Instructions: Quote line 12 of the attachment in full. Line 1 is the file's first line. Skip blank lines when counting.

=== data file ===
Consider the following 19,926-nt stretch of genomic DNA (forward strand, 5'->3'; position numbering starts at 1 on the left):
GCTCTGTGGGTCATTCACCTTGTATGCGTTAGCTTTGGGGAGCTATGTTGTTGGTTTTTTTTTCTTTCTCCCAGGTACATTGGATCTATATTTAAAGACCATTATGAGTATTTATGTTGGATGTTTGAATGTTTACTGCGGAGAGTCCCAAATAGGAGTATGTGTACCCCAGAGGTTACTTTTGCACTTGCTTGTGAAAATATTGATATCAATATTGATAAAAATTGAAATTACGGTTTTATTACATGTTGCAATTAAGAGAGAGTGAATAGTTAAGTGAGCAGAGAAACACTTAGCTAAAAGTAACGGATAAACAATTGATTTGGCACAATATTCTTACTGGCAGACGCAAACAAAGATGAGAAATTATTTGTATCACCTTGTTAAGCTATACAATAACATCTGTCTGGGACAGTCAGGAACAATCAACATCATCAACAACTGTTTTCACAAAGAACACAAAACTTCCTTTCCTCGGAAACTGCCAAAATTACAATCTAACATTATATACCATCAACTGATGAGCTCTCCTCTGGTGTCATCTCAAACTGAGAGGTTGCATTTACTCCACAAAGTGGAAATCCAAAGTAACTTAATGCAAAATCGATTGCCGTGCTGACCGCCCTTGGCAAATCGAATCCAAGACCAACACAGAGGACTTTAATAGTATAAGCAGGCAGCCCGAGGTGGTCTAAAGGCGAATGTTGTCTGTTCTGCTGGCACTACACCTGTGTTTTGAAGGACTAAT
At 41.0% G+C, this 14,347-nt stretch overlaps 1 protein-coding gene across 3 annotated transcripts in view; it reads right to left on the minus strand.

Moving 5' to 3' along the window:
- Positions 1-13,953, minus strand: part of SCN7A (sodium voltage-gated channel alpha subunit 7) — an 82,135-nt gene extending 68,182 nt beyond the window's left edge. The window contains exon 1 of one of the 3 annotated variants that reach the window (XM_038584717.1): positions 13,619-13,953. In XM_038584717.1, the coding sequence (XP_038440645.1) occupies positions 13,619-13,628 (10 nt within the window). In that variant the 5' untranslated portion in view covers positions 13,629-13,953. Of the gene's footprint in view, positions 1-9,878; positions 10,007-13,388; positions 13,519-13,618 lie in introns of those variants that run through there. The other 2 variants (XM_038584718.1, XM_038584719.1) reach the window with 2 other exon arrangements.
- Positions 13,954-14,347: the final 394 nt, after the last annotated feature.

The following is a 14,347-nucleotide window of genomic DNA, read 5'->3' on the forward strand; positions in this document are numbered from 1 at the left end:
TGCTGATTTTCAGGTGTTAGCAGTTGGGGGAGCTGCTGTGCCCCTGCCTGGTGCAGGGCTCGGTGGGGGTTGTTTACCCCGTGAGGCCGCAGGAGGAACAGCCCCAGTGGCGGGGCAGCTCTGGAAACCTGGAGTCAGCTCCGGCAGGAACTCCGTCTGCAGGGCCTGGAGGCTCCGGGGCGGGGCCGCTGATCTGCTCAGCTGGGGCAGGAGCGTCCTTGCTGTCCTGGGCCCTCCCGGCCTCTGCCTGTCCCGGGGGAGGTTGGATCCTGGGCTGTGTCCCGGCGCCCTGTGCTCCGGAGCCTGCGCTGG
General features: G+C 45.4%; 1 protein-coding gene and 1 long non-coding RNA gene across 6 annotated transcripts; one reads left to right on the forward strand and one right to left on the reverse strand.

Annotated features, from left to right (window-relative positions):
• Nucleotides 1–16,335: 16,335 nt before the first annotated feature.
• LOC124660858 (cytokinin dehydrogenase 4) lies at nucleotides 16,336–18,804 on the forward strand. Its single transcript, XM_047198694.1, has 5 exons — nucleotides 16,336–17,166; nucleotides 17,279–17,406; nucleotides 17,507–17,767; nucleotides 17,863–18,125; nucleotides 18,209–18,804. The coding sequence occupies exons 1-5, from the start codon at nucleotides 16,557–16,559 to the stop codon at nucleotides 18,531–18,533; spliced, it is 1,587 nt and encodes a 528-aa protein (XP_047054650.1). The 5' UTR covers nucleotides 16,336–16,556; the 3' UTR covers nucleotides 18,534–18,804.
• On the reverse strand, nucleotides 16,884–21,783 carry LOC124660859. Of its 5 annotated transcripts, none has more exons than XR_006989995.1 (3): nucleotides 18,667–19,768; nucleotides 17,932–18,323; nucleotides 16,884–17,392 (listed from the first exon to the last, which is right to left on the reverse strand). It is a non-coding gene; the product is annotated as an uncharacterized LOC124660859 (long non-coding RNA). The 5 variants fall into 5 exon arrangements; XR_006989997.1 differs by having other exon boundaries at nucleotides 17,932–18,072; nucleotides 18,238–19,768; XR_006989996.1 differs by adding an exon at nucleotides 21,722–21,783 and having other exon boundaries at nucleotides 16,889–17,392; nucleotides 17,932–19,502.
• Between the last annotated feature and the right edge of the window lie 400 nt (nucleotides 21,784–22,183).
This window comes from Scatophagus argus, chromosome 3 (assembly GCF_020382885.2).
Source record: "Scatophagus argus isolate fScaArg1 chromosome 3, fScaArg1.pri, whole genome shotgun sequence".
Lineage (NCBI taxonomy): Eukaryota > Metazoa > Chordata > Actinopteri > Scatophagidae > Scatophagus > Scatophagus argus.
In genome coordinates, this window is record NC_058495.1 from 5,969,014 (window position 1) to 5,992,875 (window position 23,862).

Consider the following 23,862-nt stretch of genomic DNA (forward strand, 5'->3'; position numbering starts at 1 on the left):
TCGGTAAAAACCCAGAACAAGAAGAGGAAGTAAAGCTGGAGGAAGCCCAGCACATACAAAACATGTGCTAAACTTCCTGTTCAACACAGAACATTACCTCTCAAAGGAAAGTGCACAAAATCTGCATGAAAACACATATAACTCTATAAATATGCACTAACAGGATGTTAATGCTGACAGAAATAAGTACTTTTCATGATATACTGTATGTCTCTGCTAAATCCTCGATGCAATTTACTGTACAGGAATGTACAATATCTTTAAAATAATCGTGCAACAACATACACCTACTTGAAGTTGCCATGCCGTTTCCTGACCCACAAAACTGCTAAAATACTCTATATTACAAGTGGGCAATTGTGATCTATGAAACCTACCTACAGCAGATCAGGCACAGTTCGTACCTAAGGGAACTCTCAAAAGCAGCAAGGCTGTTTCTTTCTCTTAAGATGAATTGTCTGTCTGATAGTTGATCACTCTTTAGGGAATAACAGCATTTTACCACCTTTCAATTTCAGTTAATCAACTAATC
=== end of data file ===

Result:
• LOC124660858 (cytokinin dehydrogenase 4) lies at nucleotides 16,336–18,804 on the forward strand. Its single transcript, XM_047198694.1, has 5 exons — nucleotides 16,336–17,166; nucleotides 17,279–17,406; nucleotides 17,507–17,767; nucleotides 17,863–18,125; nucleotides 18,209–18,804. The coding sequence occupies exons 1-5, from the start codon at nucleotides 16,557–16,559 to the stop codon at nucleotides 18,531–18,533; spliced, it is 1,587 nt and encodes a 528-aa protein (XP_047054650.1). The 5' UTR covers nucleotides 16,336–16,556; the 3' UTR covers nucleotides 18,534–18,804.